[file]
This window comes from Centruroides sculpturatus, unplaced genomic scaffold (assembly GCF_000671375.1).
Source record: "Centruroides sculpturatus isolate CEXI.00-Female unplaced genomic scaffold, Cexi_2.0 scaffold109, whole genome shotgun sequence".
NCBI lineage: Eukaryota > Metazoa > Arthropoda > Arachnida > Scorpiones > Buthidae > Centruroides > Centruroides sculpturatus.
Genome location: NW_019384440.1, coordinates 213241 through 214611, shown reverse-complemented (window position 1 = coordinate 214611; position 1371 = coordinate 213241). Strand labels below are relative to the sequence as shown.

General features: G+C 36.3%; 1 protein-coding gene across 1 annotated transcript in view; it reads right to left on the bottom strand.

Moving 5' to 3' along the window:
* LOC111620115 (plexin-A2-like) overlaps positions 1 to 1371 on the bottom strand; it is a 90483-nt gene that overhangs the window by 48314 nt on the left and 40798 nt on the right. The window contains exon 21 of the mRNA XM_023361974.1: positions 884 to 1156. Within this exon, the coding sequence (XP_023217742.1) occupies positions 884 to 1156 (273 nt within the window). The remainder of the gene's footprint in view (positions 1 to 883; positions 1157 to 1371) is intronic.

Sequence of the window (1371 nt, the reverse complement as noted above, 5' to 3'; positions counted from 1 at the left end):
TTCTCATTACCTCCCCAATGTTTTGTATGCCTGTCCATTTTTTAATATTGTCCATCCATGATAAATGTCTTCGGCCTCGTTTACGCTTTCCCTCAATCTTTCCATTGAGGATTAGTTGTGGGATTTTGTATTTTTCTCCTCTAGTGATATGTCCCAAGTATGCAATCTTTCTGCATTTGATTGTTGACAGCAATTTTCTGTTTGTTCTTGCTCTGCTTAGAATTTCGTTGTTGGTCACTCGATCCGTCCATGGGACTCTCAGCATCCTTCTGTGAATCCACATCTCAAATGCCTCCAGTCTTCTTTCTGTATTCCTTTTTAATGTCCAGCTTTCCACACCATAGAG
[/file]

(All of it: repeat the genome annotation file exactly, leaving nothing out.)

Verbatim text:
This window comes from Centruroides sculpturatus, unplaced genomic scaffold (assembly GCF_000671375.1).
Source record: "Centruroides sculpturatus isolate CEXI.00-Female unplaced genomic scaffold, Cexi_2.0 scaffold109, whole genome shotgun sequence".
NCBI lineage: Eukaryota > Metazoa > Arthropoda > Arachnida > Scorpiones > Buthidae > Centruroides > Centruroides sculpturatus.
Genome location: NW_019384440.1, coordinates 213241 through 214611, shown reverse-complemented (window position 1 = coordinate 214611; position 1371 = coordinate 213241). Strand labels below are relative to the sequence as shown.

General features: G+C 36.3%; 1 protein-coding gene across 1 annotated transcript in view; it reads right to left on the bottom strand.

Moving 5' to 3' along the window:
* LOC111620115 (plexin-A2-like) overlaps positions 1 to 1371 on the bottom strand; it is a 90483-nt gene that overhangs the window by 48314 nt on the left and 40798 nt on the right. The window contains exon 21 of the mRNA XM_023361974.1: positions 884 to 1156. Within this exon, the coding sequence (XP_023217742.1) occupies positions 884 to 1156 (273 nt within the window). The remainder of the gene's footprint in view (positions 1 to 883; positions 1157 to 1371) is intronic.

Sequence of the window (1371 nt, the reverse complement as noted above, 5' to 3'; positions counted from 1 at the left end):
TTCTCATTACCTCCCCAATGTTTTGTATGCCTGTCCATTTTTTAATATTGTCCATCCATGATAAATGTCTTCGGCCTCGTTTACGCTTTCCCTCAATCTTTCCATTGAGGATTAGTTGTGGGATTTTGTATTTTTCTCCTCTAGTGATATGTCCCAAGTATGCAATCTTTCTGCATTTGATTGTTGACAGCAATTTTCTGTTTGTTCTTGCTCTGCTTAGAATTTCGTTGTTGGTCACTCGATCCGTCCATGGGACTCTCAGCATCCTTCTGTGAATCCACATCTCAAATGCCTCCAGTCTTCTTTCTGTATTCCTTTTTAATGTCCAGCTTTCCACACCATAGAG